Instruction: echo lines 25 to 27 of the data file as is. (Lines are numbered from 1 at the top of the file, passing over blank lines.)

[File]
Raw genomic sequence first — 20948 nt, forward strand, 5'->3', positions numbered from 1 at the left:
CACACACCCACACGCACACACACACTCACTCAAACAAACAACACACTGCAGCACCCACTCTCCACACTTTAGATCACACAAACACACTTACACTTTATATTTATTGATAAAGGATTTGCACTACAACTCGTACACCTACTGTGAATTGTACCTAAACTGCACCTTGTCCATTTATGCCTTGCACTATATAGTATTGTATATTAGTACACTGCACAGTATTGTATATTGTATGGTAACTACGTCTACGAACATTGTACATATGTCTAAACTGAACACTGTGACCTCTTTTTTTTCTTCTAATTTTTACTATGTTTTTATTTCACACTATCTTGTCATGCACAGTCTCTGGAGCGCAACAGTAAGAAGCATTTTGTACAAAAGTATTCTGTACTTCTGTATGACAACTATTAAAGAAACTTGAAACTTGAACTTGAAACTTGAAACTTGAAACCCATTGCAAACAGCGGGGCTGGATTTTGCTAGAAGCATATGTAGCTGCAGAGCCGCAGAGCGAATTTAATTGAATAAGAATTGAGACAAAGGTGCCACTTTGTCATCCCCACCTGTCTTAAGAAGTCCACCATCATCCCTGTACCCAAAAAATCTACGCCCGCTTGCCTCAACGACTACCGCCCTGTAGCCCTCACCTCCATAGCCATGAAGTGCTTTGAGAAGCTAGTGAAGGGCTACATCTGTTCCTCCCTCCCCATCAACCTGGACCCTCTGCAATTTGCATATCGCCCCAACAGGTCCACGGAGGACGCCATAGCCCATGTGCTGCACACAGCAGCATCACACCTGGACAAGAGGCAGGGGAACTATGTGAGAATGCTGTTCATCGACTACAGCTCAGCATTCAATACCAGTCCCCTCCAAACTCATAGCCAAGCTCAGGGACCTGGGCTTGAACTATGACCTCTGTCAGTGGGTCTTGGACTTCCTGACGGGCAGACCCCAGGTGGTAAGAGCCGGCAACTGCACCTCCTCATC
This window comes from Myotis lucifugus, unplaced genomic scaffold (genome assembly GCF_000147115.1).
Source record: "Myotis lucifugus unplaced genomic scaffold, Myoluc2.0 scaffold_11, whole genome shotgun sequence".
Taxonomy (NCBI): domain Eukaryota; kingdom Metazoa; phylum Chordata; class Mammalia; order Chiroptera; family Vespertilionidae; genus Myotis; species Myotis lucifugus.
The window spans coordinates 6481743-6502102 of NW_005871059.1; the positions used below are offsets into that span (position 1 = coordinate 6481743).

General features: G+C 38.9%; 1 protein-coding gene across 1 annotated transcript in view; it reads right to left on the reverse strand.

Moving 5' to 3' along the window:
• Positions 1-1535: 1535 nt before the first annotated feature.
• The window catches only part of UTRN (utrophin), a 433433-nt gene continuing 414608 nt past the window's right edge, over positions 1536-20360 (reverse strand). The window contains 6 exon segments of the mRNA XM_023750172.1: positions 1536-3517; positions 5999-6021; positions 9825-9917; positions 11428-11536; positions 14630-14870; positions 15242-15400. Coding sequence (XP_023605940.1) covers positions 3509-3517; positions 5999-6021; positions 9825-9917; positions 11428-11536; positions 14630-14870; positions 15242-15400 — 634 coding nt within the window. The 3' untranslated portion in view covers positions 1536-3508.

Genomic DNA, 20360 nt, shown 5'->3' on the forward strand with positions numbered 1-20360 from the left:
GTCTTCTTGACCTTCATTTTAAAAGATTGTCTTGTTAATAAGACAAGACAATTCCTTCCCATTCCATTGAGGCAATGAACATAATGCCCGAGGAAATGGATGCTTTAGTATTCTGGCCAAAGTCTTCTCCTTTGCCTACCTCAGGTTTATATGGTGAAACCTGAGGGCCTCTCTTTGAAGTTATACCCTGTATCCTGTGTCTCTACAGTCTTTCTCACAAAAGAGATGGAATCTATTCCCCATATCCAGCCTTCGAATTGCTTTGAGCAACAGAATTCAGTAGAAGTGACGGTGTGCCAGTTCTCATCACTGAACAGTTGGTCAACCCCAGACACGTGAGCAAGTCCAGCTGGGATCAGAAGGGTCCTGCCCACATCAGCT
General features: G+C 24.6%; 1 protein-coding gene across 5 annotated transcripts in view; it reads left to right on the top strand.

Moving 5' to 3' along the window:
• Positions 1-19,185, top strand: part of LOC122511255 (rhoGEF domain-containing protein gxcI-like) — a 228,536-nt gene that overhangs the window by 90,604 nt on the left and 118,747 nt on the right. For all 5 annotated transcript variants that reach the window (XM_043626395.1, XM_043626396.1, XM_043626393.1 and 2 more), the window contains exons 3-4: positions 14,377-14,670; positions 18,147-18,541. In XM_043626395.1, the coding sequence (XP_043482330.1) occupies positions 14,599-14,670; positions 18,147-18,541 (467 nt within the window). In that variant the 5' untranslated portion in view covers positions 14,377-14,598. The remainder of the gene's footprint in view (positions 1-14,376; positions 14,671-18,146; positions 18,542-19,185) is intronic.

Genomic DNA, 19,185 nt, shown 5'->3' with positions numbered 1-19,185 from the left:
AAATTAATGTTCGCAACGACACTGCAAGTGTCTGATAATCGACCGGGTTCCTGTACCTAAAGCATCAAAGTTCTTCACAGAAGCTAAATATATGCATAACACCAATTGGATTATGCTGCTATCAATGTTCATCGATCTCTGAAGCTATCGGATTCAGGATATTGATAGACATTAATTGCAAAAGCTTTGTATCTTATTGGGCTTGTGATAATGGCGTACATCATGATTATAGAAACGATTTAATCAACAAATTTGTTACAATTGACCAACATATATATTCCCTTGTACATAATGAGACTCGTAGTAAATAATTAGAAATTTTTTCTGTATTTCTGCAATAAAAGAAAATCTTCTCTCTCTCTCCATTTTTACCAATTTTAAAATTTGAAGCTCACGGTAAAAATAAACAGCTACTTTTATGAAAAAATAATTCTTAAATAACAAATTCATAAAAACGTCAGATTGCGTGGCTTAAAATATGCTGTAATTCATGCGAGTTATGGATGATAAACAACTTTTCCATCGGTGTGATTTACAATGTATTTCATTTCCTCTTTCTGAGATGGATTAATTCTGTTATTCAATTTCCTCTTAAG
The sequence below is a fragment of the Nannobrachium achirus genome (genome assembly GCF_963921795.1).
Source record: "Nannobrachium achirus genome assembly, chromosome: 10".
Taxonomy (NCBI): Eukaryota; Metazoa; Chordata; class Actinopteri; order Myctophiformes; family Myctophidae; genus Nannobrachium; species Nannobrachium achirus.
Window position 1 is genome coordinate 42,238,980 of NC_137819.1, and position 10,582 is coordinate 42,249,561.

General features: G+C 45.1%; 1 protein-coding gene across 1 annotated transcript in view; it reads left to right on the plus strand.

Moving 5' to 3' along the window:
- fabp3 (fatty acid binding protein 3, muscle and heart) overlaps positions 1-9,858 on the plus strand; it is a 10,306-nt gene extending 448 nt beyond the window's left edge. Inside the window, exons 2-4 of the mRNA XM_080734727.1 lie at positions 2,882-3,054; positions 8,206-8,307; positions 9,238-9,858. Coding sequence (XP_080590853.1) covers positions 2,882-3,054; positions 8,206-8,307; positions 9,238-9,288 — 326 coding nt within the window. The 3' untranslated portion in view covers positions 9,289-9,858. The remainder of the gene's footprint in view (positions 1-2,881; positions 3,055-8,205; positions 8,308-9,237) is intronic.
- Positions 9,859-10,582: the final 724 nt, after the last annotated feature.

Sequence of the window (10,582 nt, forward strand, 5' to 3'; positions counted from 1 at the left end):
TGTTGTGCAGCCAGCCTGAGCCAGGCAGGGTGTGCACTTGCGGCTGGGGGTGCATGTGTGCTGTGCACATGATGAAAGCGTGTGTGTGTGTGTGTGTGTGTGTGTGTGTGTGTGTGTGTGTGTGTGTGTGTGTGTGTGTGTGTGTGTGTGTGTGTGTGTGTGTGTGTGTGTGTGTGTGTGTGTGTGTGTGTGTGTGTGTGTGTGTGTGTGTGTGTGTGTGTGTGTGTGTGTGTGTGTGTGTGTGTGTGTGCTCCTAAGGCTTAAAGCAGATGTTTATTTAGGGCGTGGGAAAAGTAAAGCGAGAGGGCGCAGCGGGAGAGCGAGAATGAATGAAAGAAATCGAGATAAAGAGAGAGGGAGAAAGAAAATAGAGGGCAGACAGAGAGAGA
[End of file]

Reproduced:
- Positions 9,859-10,582: the final 724 nt, after the last annotated feature.

Sequence of the window (10,582 nt, forward strand, 5' to 3'; positions counted from 1 at the left end):
TGTTGTGCAGCCAGCCTGAGCCAGGCAGGGTGTGCACTTGCGGCTGGGGGTGCATGTGTGCTGTGCACATGATGAAAGCGTGTGTGTGTGTGTGTGTGTGTGTGTGTGTGTGTGTGTGTGTGTGTGTGTGTGTGTGTGTGTGTGTGTGTGTGTGTGTGTGTGTGTGTGTGTGTGTGTGTGTGTGTGTGTGTGTGTGTGTGTGTGTGTGTGTGTGTGTGTGTGTGTGTGTGTGTGTGTGTGTGTGTGTGTGCTCCTAAGGCTTAAAGCAGATGTTTATTTAGGGCGTGGGAAAAGTAAAGCGAGAGGGCGCAGCGGGAGAGCGAGAATGAATGAAAGAAATCGAGATAAAGAGAGAGGGAGAAAGAAAATAGAGGGCAGACAGAGAGAGA